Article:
• The HexString FSM is designed to understand IPv6 addresses (dead:beef:1234:5678:223:32ff:feb1:2e50 or f0f0:f::1), MAC addresses (00:04:c1:8b:d8:82), fingerprints or signatures (de:ad:be:ef:74:a6:bb:45:45:52:71:de:b2:12:34:56).
  • The General FSM that recognizes URLs, IPv4 addresses, and any literal or strings.

Each character in the log message are run through all three FSMs, and the following logics are applied:

  1. If a time format is matched, that’s what it will be returned.
  2. Next if a hex string is matched, it is also returned.
    • We mark anything with 5 colon characters and no successive colons like “::” to be a MAC address.
    • Anything that has 7 colons and no successive colons are marked as IPv6 address.
    • Anything that has less than 7 colons but has only 1 set of successive colons like “::” are marked as IPv6 address.
    • Everything else is just a literal.
  3. Finally if neither of the above matched, we return what the general FSM has matched.
    • The general FSM recognizes these quote characters: “, ‘ and <. If these characters are encountered, then it will consider anything between the quotes to be a single token.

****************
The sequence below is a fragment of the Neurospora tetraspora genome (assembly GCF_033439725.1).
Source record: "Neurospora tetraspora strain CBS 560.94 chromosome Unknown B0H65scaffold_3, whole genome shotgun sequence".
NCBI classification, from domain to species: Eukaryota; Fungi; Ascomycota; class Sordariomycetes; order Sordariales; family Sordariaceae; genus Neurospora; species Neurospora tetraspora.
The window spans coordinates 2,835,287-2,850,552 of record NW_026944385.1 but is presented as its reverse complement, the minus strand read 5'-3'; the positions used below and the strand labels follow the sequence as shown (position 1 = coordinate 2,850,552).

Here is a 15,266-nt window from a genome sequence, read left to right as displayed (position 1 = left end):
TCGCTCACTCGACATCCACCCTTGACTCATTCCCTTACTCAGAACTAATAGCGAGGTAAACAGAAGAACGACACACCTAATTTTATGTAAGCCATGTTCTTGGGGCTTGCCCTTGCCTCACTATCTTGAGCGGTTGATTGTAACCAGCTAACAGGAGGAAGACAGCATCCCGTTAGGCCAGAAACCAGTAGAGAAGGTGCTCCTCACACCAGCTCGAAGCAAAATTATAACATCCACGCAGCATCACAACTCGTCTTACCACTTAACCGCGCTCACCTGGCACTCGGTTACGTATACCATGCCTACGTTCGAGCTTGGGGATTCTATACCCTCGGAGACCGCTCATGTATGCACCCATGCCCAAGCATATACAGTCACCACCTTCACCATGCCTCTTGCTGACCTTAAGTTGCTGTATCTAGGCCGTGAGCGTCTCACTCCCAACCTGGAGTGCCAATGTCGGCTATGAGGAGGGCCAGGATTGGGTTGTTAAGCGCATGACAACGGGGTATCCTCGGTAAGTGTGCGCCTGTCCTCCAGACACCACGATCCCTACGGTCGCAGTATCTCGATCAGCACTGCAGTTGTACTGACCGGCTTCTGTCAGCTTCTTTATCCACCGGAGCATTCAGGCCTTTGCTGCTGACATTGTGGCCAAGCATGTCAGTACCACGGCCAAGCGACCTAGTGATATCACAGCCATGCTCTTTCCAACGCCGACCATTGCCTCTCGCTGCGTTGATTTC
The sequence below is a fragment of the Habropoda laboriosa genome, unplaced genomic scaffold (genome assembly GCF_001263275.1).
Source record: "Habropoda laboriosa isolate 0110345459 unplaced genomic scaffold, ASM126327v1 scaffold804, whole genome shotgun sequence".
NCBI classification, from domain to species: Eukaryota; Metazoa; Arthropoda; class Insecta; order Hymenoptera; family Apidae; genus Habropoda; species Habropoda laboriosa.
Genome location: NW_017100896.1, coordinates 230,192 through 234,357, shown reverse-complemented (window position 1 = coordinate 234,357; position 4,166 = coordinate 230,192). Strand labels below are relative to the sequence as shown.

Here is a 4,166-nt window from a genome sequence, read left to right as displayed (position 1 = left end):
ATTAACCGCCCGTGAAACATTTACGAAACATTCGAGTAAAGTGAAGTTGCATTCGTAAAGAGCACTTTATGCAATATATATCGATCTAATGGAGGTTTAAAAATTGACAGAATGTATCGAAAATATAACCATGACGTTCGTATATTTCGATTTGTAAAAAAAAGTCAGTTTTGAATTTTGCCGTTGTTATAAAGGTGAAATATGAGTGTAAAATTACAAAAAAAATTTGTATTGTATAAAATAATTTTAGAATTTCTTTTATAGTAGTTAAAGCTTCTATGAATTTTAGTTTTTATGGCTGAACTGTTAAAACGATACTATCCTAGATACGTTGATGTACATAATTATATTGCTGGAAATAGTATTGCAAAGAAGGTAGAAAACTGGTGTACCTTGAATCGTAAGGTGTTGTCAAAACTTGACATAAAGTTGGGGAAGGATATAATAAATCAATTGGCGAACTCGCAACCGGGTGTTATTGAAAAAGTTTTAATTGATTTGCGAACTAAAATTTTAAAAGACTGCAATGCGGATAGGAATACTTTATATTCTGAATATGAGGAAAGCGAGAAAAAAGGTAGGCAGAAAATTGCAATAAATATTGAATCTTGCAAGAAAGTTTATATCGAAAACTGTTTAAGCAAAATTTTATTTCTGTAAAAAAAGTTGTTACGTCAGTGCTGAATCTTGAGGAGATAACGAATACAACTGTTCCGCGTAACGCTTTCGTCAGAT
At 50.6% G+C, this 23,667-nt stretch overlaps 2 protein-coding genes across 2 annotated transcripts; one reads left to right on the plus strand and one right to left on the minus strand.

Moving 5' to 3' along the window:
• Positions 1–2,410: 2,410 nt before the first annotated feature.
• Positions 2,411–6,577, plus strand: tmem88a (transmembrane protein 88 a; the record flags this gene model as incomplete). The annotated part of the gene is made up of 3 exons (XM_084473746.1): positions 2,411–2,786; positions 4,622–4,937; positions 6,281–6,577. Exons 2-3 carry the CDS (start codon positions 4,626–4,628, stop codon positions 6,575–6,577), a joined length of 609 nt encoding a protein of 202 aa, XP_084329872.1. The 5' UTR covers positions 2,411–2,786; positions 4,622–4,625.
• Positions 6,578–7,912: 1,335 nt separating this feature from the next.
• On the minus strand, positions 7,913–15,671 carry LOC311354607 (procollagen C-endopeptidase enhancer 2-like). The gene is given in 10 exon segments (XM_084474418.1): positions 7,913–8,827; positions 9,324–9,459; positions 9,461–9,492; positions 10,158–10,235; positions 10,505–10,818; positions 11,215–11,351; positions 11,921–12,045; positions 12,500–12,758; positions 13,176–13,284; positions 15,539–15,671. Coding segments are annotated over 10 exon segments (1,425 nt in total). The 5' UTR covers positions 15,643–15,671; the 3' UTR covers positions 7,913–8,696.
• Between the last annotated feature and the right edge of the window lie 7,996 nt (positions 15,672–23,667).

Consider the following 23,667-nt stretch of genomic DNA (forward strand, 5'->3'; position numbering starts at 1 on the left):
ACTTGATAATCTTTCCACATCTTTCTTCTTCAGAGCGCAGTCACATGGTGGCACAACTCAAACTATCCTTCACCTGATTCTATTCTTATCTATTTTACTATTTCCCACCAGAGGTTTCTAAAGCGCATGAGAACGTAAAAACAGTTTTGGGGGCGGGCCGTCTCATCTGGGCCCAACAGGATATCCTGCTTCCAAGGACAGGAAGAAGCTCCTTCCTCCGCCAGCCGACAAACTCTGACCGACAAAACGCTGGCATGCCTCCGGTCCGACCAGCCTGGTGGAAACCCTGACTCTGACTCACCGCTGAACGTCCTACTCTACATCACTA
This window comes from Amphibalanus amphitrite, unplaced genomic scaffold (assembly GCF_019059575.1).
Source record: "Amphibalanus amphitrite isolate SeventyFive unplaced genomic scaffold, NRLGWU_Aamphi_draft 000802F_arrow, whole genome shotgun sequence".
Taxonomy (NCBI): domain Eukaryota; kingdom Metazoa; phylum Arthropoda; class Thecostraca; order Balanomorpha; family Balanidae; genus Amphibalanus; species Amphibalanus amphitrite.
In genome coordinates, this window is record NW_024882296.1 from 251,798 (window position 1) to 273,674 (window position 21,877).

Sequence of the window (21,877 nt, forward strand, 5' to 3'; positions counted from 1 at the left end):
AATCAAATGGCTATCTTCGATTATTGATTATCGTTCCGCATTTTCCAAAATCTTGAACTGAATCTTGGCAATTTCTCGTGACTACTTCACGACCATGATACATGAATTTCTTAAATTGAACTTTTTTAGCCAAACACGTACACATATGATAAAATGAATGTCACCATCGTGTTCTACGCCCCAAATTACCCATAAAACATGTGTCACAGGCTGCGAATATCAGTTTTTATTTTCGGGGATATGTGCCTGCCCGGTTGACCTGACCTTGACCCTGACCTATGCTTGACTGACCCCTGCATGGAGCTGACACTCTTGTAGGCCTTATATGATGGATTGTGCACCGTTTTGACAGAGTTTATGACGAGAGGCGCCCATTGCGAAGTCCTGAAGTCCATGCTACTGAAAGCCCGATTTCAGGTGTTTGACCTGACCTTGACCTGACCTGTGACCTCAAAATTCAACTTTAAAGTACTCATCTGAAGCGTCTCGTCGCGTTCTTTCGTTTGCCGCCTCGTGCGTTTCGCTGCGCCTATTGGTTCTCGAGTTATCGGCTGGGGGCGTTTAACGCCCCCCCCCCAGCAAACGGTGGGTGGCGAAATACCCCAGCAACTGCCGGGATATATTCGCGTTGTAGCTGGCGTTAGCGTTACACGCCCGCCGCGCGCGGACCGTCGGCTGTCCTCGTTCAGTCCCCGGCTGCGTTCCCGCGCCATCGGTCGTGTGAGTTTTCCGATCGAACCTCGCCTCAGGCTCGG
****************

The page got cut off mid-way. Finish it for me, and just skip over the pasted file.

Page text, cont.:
• Anything that starts with http:// or https:// are considered URLs.
    • Anything that matches 4 integer octets are considered IP addresses.
    • Anything that matches two integers with a dot in between are considered floats.
    • Anything that matches just numbers are considered integers.
    • Everything else are literals.

To achieve the performance we want, sequence took great pain to go through the log message once and only once. This is probably a pretty obvious technique. The more times you loop through loop through a string, the lower the performance.